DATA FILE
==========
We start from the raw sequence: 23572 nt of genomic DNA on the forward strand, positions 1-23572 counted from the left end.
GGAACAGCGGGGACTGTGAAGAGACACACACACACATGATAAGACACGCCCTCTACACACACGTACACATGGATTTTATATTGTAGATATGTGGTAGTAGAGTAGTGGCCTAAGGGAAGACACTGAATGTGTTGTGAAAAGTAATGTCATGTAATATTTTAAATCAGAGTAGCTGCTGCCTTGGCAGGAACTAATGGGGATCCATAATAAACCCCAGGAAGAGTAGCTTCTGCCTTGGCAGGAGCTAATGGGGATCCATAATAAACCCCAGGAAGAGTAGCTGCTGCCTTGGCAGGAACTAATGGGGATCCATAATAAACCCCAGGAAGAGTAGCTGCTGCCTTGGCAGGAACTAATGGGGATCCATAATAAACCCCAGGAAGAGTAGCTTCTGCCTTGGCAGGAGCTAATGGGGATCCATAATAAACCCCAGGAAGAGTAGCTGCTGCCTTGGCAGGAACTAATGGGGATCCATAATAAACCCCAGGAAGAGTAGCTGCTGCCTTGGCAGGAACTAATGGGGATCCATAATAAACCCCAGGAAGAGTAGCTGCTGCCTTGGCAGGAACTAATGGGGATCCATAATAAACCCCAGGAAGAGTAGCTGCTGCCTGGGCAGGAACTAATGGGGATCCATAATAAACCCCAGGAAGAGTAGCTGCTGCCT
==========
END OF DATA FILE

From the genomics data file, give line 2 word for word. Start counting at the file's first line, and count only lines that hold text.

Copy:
GGAACAGCGGGGACTGTGAAGAGACACACACACACATGATAAGACACGCCCTCTACACACACGTACACATGGATTTTATATTGTAGATATGTGGTAGTAGAGTAGTGGCCTAAGGGAAGACACTGAATGTGTTGTGAAAAGTAATGTCATGTAATATTTTAAATCAGAGTAGCTGCTGCCTTGGCAGGAACTAATGGGGATCCATAATAAACCCCAGGAAGAGTAGCTTCTGCCTTGGCAGGAGCTAATGGGGATCCATAATAAACCCCAGGAAGAGTAGCTGCTGCCTTGGCAGGAACTAATGGGGATCCATAATAAACCCCAGGAAGAGTAGCTGCTGCCTTGGCAGGAACTAATGGGGATCCATAATAAACCCCAGGAAGAGTAGCTTCTGCCTTGGCAGGAGCTAATGGGGATCCATAATAAACCCCAGGAAGAGTAGCTGCTGCCTTGGCAGGAACTAATGGGGATCCATAATAAACCCCAGGAAGAGTAGCTGCTGCCTTGGCAGGAACTAATGGGGATCCATAATAAACCCCAGGAAGAGTAGCTGCTGCCTTGGCAGGAACTAATGGGGATCCATAATAAACCCCAGGAAGAGTAGCTGCTGCCTGGGCAGGAACTAATGGGGATCCATAATAAACCCCAGGAAGAGTAGCTGCTGCCT